If you are inadmissible, the law may allow you to apply for a waiver of inadmissibility or other form of relief. See Form I-601, Application for Waiver of Grounds of Inadmissibility and Form I-212, Application for Permission to Reapply for Admission into the United States after Deportation or Removal. If a waiver or other form of relief is granted, USCIS may approve your application for a Green Card if you are otherwise eligible.

Whether a waiver or other form of relief is available depends on the specific inadmissibility ground(s) that applies to you and the category you are adjusting under. Eligibility requirements for waivers and other forms of relief vary. For information on the grounds of inadmissibility and waivers, please see USCIS Policy Manual Volume 8, Admissibility, and Volume 9, Waivers.

How to Apply

If you are currently in the United States and you meet certain other requirements, you may file Form I-485, Application to Register Permanent Residence or Adjust Status to apply for a Green Card without leaving the country.  This is called “adjustment of status.”

As an immediate relative, you may file your Form I-485 together (“concurrently”) with the Form I-130, Petition for Alien Relative filed on your behalf, while the Form I-130 is pending, or after the Form I-130 is approved (and remains valid). For more information, see our pages on Concurrent Filing and the Form I-130, Petition for Alien Relative.

Immigrant visas for immediate relatives of U.S. citizens are unlimited, so the visas are always available.

What to Submit

You should submit the following documentation and evidence to apply for a Green Card as an immediate relative who is already in the United States:

  • Copy of the Form I-797, Approval or Receipt Notice, for the Form I-130 petition filed on your behalf (unless you are filing Form I-485 together with the Form I-130);
  • Two passport-style photographs;
  • Copy of your government-issued identity document with photograph;
  • Copy of your birth certificate;
  • Copy of your passport page with nonimmigrant visa (if applicable);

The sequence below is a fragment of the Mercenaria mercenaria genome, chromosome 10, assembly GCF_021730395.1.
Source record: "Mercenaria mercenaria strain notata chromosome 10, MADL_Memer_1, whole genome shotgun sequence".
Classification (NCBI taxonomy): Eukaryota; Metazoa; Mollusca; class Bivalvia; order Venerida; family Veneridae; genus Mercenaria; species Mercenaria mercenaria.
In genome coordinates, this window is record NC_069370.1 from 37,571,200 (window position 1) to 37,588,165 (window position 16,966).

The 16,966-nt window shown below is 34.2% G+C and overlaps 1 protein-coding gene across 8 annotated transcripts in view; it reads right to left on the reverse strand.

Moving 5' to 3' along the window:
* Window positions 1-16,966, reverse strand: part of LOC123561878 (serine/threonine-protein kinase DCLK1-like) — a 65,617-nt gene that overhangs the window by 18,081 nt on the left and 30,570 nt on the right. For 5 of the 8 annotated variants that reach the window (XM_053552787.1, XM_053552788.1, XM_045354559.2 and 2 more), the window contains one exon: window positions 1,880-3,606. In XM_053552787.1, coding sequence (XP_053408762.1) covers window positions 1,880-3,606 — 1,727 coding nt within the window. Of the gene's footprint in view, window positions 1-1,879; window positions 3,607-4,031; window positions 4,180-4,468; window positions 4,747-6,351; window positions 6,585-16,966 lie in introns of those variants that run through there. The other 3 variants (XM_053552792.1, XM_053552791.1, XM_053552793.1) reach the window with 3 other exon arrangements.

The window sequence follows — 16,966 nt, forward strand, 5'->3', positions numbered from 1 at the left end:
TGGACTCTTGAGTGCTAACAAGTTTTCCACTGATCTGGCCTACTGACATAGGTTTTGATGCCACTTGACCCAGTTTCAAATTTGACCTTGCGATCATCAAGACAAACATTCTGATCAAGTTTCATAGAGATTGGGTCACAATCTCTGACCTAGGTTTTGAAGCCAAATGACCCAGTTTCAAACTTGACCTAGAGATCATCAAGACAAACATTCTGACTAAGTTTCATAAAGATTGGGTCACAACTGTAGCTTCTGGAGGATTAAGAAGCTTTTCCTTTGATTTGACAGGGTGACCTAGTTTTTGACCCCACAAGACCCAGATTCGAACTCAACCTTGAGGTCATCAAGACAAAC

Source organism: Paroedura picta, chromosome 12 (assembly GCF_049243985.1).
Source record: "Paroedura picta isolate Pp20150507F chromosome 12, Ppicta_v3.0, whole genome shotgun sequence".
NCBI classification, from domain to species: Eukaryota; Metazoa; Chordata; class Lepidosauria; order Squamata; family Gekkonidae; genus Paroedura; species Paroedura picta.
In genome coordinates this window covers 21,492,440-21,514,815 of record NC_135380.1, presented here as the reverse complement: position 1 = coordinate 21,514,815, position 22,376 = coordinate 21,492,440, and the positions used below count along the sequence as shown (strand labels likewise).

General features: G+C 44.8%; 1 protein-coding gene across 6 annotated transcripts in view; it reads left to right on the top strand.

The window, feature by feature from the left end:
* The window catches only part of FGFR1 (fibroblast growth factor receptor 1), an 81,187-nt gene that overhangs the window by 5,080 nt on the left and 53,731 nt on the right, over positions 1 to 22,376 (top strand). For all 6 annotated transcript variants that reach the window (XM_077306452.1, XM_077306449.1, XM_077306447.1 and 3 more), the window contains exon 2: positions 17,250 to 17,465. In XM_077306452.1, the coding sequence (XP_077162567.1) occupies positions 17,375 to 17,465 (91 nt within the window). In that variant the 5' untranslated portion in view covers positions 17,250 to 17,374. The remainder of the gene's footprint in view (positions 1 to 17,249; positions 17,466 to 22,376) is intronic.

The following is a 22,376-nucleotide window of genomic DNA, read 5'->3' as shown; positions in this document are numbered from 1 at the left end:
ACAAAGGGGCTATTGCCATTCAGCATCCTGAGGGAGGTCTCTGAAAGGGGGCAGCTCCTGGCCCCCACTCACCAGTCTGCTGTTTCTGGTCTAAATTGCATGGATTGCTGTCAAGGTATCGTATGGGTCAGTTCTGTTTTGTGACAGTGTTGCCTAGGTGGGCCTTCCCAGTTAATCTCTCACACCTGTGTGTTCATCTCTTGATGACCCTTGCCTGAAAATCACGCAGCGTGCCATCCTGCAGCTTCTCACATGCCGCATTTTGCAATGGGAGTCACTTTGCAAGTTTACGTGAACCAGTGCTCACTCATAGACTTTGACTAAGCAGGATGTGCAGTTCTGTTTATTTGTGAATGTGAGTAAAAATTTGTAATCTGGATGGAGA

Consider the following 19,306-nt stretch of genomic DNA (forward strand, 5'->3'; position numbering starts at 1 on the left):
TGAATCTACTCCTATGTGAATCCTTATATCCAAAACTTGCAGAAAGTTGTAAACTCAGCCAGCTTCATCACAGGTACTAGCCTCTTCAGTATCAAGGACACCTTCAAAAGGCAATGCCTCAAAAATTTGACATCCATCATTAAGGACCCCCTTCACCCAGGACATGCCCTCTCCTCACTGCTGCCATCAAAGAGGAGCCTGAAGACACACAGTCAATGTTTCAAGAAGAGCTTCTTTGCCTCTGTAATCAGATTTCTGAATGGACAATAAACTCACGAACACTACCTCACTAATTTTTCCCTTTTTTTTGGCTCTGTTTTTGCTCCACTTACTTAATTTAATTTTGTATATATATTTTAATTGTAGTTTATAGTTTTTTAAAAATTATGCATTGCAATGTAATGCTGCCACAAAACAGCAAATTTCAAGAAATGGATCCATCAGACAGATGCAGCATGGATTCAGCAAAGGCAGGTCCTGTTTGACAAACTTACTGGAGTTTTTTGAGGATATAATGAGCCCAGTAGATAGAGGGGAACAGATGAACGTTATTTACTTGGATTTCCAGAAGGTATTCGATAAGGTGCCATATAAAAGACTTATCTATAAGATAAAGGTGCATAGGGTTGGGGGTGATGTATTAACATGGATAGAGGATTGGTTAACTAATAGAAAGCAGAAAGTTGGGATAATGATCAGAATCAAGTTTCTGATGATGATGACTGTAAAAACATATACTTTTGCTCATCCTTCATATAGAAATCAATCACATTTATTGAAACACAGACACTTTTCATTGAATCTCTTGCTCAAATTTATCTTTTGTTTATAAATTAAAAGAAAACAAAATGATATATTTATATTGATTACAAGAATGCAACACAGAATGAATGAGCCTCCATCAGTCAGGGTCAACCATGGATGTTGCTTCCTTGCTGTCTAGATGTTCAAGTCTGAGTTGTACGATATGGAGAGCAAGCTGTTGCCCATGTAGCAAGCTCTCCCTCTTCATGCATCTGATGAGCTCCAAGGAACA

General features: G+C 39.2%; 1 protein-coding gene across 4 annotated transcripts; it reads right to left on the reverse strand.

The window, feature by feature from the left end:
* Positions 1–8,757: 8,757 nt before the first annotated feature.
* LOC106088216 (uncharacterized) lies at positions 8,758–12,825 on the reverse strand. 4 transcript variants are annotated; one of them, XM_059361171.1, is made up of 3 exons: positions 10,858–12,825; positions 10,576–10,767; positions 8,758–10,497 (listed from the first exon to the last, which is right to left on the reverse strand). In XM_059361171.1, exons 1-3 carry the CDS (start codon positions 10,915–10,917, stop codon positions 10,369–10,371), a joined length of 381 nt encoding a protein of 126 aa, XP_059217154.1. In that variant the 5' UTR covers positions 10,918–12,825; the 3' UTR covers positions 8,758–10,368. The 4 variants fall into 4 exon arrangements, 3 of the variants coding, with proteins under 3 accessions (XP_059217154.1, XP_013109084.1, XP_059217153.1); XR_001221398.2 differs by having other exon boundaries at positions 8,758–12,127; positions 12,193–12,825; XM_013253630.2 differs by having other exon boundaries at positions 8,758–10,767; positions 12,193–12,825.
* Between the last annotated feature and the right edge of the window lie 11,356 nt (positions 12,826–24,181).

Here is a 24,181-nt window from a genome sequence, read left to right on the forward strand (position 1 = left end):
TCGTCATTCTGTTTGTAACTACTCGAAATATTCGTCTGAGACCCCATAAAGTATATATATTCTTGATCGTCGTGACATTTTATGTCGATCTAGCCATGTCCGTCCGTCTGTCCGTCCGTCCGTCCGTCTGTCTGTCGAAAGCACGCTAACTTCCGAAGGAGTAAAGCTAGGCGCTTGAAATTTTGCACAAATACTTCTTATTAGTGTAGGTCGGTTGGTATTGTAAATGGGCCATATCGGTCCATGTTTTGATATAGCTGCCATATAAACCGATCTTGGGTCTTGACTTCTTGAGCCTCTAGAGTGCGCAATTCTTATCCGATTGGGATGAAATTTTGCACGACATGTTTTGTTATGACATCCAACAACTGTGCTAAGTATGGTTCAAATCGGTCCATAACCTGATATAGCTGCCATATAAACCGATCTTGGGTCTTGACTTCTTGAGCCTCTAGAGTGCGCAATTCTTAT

• Copy of your passport page with your admission  or parole stamp (issued by a U.S. immigration officer) (if applicable);
  • Copy of Form I-94, Arrival/Departure Record or copy of the U.S. Customs and Border Protection (CBP) admission or parole stamp on the travel document (if applicable)  

Note: If CBP provided you with an electronic Form I-94 upon your arrival/admission to the United States, you may print out a paper version of the Form I-94 from the CBP website at www.cbp.gov/I94;

  • Certified police and court records of all criminal charges, arrests, or convictions regardless of final disposition (if applicable);

Note: Certain forms, including Form I-485, have a filing fee. You must submit the correct filing fee for each form, unless you are exempt or eligible for a fee waiver. Please see USCIS’ Filing Fees and Fee Schedule for more information.

For more information on applying for a Green Card when you are in the United States, see the Instructions for Form I-485 (PDF, 545 KB). Please also see our page on Tips for Filing Forms with USCIS.

Family Members

If you are the spouse or child of a U.S. citizen’s immediate relative, you must independently qualify for a Green Card and file your own application. You cannot qualify for a Green Card as the derivative beneficiary based on the immediate relative’s application.

Employment Authorization and Advance Parole Documents

Generally, when you have a pending Form I-485, you may apply for employment authorization by filing a Form I-765, Application for Employment Authorization.

You may also apply for an advance parole document by filing a Form I-131, Application for Travel Document. An advance parole document authorizes you to appear at a port-of entry to seek parole into the United States after temporary travel abroad. If you need to leave the United State temporarily while your Form I-485 is pending, please see the Instructions for Application for Travel Document for more information. Generally, if you have a pending Form I-485 and you leave the United States without an advance parole document, you will have abandoned your application.

For further information, see our Employment Authorization and Travel Documents pages.

Legal Reference

For more information, see the following: